Different cross-arms had be mounted on existing towers to allow installation of arresters at the required distance from suspension insulator strings, both for suspension towers and tension towers. As such, tower elements had to be re-calculated taking into account new forces and moments from the new components. The same arresters as used in the first stage were chosen, satisfying requirements of standards such as IEEE C62.22, IEC 60099, IEC 60694, IEC 60060 and IEEE 1243, corresponding to 400 kV, nominal system voltage. The arresters were polymeric-housed and provided with disconnectors.
Deflection angle of the arrester under maximum wind can be calculated taking into account arrester weight as well as weight of the corona ring. The position of maximum deflection of the corona ring was 2.338 m from the arrester’s vertical axis in still air. The suspension insulator string cannot be allowed to deflect other than in transverse plane to the line axis, in normal conditions and with a maximum angle of 60°. In the case of the suspension insulator string on jumpers, this angle was 30° for monophase tension towers #94 and #100, In the case of asynchronous movement of arresters and suspension insulator strings, taking into account the arrester’s deflection angle of 25°, a horizontal distance of 2300 mm would be needed between both axes. Finally, for suspension towers a longitudinal distance of 2300 mm between arrester axis and axis of the suspension insulator string was necessary. Also, a transverse spacing of 2000 mm had to be considered. In the case of possible arrester damage with the bottom terminal coming to ground voltage, a distance of 1000 mm would still be maintained from there to any live points of the phase, which would represent an acceptable separation under no wind (see Figs. 6, 7, 8). Similar distances had to be considered for monophase towers (as shown in Fig. 9). If an arrester would fail, distance between its bottom, with ground voltage, and the phase would be 1474 mm, also allowing continued line operation under no wind or low wind velocity.
Improving Tower Earthing Resistance
Earthing resistance in the affected line sections was measured. For example, results for Towers #95, 96, 97, 98 was 25 ohms. Towers #99 and 100 had 25.43 and 25.39 ohms respectively. Soil resistivity in the area was measured as well. Between towers #94 and 95 this was 27.9 ohms, between #95 and #96 it was 501 ohms, between #96 and 97 it was 554 ohms, between #97 and 98 it was 1450 ohms, between #98 and 99 it was 127 ohms and between #99 and 100 it was 519 ohms. In cases where soil resistivity is over 500 ohms, allowable tower earthing resistance is a maximum of 30 ohms but, with arresters installed, the maximum accepted value is 25 ohms. Improvement to existing earthing by adding vertical rods and/or tape type horizontal electrodes was not feasible due to the impossibility of driving rods into the hard, rocky soil. Moreover, amplifying existing earthing by additional tape would lead to reduction in efficiency. Therefore, a counterpoise earthing system was proposed instead. The system consists of horizontal electrodes connected to the tower. These could be placed radially in the soil around each tower, with individual lengths less than the maximum efficient length, or by connecting all towers in that section with a horizontal electrode placed along the line route. The counterpoise system was used for Towers #95 to 99 and involved galvanized 40 x 4 mm steel tape. Effective lengths were 112 m for soil of 1500 ohms and 74 m for soil of 500 ohms. All towers in the section from #95 to 99 were electrically connected by this system.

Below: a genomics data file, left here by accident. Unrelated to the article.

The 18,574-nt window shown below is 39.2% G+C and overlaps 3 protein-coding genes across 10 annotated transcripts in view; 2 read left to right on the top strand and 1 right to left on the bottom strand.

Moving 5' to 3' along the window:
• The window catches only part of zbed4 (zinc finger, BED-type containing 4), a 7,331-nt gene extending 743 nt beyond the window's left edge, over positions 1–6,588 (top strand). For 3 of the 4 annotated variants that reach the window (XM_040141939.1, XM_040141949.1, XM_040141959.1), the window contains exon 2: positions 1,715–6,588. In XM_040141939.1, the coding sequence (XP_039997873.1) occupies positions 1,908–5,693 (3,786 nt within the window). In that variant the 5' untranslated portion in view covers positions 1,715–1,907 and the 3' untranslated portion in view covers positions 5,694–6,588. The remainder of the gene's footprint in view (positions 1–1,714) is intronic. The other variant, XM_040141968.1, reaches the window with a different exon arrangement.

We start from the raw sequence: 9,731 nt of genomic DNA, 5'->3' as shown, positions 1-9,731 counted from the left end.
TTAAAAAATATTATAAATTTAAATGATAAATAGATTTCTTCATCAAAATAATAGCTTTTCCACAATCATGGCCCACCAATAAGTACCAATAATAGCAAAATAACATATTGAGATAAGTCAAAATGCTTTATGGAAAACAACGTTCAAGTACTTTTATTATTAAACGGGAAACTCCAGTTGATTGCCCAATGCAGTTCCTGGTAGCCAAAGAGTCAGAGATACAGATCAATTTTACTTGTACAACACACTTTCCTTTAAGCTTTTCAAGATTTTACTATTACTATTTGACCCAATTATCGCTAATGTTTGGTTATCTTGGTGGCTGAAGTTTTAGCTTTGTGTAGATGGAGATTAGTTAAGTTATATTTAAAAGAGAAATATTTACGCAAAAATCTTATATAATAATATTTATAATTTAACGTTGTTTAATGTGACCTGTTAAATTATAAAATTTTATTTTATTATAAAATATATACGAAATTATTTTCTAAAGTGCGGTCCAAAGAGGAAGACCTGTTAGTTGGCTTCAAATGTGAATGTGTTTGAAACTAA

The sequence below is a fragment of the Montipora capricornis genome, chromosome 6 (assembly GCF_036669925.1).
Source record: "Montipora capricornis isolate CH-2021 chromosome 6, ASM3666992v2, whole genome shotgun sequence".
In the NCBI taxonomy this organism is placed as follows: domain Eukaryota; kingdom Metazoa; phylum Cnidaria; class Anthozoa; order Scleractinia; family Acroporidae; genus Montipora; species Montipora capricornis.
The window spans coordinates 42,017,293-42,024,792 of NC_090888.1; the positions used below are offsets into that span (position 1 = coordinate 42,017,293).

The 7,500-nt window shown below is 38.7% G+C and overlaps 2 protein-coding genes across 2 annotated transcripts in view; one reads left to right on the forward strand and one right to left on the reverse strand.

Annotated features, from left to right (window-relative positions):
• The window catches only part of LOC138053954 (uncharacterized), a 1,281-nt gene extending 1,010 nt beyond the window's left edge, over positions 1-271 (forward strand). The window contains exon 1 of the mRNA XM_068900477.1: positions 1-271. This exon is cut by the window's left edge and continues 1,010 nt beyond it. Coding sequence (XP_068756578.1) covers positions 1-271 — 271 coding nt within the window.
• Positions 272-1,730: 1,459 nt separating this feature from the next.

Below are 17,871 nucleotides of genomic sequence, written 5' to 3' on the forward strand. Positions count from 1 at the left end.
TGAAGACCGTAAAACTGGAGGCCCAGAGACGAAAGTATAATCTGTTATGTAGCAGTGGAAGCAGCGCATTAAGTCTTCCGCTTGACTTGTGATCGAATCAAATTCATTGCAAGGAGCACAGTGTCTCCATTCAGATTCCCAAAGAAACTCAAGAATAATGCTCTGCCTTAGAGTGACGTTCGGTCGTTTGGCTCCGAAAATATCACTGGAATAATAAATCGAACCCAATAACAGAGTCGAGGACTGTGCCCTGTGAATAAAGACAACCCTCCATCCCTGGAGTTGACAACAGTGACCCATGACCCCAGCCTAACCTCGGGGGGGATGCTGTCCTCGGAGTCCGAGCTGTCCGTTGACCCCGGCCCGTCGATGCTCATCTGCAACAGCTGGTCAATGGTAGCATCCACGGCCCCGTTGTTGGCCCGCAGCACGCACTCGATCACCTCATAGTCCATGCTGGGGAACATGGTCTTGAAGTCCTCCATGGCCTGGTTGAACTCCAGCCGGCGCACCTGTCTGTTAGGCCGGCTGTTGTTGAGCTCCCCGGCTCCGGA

During 2013 and 2014, no line outages were recorded. But in January 2015 some flexible connections between arresters and phases were damaged, either at the phase end or at the arrester end. The connectors at both ends of the flexible copper conductor were then analyzed and it was observed that one of the weaknesses was that assembly had been done using only one nut. The probability of a nut unscrewing due to vibrations during line operation is high. Therefore, to make it safer, a solution was either to employ a double nut or to place a splint through the bolt. The first solution was not possible in this case because bolt length did not allow for it, but the second proved suitable.
Application of surge arresters on high voltage overhead lines is a highly effective solution, especially in mountainous areas where shield wire cannot be installed because of high ice build-up on conductors. Romanian experience in this regard showed excellent results from the viewpoint of reducing lightning caused outages. No outages were recorded on the 400 kV Gutinas-Brasov line over the period 2006 to 2015 and thereafter. Problems were experienced after the first project stage, e.g. damage due to errors in design and installation, incorrect locations having been chosen for suspending arresters and use of arrester components that were not ideal for local environmental conditions. Based on this, all necessary improvements were considered during the second stage of the project. Minor details may still have to be implemented in manufacturing certain components to achieve even safer operation.